About 75% of practices have someone answer the phone by giving her name as part of the greeting. (I am using “her” to mean “his or her” but most phone answerers in dental offices—but by no means all—are female). The other 25% omit a name in their standard phone answering script.

What are the 25% thinking? Some of these offices claim to offer “personal service,” and on their websites they use words such as “caring” or “friendly”; but every day they answer the phone without revealing the phone answerer’s identity. Are the people at the front desk in the Witness Protection Program?

Alas, the explanation for this curious lack of dental marketing is more mundane. The problem is either that a) no one taught the phone answerer how to answer the phone, or b) no one is supervising this function.

Lack of training results from an assumption: “Everyone knows how to answer a phone politely.” However, there is a difference between being polite, attentive, and even chirpy on the phone and making sure that good dental marketing techniques are used consistently. When even the most helpful person remains incognito, the practice loses an opportunity to connect with the caller.

Even when people are taught exactly how to answer a phone—and given a script to read—problems arise when there is no reinforcement or accountability. People fall into patterns and habits, and phone answering is a mantra that becomes fixed very easily.

Kudos to the practices that always provide a name as part of the greeting. For those who have forgotten this important lesson in dental marketing, it’s an easy fix that will help the practice be perceived as one that puts an emphasis on personal relationships.

David Schwab

New Dentist Should be a Manager

A new dentist joins an established dental practice. Let’s call this individual Doctor Newcomer. The owner of the practice, Dr. Established, has high hopes for the freshly minted dental graduate. Dr. Established thinks that Dr. Newcomer will pick up clinical speed and confidence and one day be ready to take over the practice.

Dr. Newcomer soon learns that one of the hardest aspects of joining a private practice is dental practice management. Not only is Dr. Newcomer inexperienced in dental marketing, but there are added pressures of managing the team.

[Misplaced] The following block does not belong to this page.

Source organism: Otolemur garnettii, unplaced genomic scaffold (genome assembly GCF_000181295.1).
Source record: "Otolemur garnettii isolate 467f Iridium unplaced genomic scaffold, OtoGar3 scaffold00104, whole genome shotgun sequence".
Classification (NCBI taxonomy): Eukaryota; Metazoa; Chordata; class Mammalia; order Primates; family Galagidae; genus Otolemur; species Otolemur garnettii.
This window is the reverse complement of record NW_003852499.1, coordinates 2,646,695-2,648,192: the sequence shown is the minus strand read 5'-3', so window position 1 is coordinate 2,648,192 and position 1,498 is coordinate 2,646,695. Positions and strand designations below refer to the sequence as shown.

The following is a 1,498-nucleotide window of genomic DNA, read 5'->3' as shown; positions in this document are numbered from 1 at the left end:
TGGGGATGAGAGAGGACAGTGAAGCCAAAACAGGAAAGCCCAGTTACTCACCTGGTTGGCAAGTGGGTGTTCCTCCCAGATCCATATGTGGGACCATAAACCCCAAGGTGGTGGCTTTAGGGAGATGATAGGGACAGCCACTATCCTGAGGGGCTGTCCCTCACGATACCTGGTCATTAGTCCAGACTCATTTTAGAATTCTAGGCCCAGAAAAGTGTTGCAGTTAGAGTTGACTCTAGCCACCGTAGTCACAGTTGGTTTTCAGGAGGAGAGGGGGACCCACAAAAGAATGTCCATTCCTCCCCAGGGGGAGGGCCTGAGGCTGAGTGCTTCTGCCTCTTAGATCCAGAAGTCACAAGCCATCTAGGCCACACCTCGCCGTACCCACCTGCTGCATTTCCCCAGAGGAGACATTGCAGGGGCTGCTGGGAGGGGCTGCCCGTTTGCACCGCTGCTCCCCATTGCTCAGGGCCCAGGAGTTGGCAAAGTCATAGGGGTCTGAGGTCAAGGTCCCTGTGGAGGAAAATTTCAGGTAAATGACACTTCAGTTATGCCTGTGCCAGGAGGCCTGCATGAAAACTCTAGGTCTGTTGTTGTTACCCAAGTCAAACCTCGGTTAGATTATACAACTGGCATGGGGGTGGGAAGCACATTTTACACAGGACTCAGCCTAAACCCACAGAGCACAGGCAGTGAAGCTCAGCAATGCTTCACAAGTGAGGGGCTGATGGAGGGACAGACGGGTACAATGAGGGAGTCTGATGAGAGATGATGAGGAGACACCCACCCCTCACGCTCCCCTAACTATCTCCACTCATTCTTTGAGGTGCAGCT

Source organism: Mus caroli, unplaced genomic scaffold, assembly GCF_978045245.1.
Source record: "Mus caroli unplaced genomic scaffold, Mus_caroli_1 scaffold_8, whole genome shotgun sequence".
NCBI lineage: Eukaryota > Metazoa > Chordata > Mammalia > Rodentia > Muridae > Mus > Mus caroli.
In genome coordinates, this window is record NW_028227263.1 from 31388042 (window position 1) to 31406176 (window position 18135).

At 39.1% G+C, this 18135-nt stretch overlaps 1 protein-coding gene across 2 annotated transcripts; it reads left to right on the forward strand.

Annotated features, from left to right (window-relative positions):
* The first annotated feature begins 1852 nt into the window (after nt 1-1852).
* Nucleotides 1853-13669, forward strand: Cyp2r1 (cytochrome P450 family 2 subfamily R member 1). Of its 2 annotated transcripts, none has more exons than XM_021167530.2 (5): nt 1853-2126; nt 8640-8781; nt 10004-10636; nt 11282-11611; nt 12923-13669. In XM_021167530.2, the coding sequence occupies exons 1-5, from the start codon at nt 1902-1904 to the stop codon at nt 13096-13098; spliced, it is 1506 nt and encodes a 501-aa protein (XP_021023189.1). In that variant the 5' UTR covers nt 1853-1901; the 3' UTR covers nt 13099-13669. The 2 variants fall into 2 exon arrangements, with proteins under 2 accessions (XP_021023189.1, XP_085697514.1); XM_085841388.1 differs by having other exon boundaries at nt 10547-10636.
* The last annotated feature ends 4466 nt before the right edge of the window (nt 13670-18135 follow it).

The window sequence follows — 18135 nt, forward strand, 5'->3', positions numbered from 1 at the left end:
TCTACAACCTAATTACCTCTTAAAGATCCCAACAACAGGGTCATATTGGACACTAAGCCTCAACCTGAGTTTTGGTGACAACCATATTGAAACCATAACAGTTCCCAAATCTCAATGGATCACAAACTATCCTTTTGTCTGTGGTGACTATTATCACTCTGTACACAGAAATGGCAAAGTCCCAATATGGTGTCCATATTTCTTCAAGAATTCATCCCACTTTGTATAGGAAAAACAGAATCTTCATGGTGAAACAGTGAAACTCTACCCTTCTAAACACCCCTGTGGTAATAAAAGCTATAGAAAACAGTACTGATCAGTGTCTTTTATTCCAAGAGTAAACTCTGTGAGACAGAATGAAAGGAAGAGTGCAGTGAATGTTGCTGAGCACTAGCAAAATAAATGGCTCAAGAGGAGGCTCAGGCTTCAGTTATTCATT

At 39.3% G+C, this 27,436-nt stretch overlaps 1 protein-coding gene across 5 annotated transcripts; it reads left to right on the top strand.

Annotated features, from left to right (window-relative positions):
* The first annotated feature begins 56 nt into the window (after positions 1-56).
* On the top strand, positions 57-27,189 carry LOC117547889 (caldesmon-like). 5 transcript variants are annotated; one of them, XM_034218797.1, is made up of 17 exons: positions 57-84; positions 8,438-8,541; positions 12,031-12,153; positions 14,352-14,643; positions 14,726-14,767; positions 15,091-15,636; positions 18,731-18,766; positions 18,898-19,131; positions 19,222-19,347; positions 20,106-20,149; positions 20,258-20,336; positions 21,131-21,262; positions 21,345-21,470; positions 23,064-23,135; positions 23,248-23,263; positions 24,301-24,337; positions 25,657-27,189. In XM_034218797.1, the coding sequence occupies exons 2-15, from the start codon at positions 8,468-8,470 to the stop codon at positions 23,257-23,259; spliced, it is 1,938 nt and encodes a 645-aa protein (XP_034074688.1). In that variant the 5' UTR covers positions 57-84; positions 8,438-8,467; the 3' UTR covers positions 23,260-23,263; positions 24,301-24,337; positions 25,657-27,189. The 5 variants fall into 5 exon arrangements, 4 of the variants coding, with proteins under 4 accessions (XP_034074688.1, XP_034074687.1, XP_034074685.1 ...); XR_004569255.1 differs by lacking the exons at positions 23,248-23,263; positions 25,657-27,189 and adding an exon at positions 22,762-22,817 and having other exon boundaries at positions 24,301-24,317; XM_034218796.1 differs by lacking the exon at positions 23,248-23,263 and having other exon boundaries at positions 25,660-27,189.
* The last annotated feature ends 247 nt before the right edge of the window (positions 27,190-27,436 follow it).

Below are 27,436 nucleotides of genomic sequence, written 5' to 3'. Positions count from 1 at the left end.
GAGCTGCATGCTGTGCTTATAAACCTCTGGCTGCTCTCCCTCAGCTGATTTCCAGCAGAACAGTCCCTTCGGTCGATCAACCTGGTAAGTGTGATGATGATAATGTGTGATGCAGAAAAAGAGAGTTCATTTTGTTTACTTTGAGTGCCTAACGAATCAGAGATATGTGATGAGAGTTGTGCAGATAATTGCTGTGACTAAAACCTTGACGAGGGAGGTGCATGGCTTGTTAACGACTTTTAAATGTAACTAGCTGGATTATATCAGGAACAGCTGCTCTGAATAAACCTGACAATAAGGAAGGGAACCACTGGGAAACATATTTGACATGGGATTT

Dr. Newcomer is relatively young. It is quite natural for the new, young dentist to hang out with the team, swap stories, and talk about the road ahead. The problem is that the new dentist is often drawn into the staff orbit. He or she relates to team members rather than Dr. Established, who is the boss.

Bad habits and patterns soon emerge. Team members bring Dr. Newcomer into their confidence and Dr. Newcomer reciprocates. Before long, even in the most professional dental offices, Dr. Newcomer unwittingly crosses the line and starts to share gossip with the team. Inevitably, someone makes an unflattering comment about Dr. Established, and Dr. Newcomer is in the middle of this cabal.

Dr. Newcomer is not savvy in the ways of office politics. He or she does not yet know that there are no secrets in a dental practice. Dr. Established finds out that Dr. Newcomer is talking about him behind his back. In the eyes of Dr. Established. Dr. Newcomer has become part of the problem rather than part of the solution.

The best way to guard against this scenario is to be aware of it at the outset.   Dr. Established needs to make it clear to the entire team that the management structure of the practice has changed. It now consists of Dr. Established and Dr. Newcomer. There needs to be respect throughout the team for everyone’s position, and the role of Dr. Newcomer needs to be clear to everyone on the team from day one.

David Schwab Ph.D.



Dental Marketing Lessons from Caesar’s

The last place one might expect to learn about dental marketing is at a casino in Las Vegas, but during my recent visit to Caesar’s Palace, I noticed some savvy marketing that every dentist can use.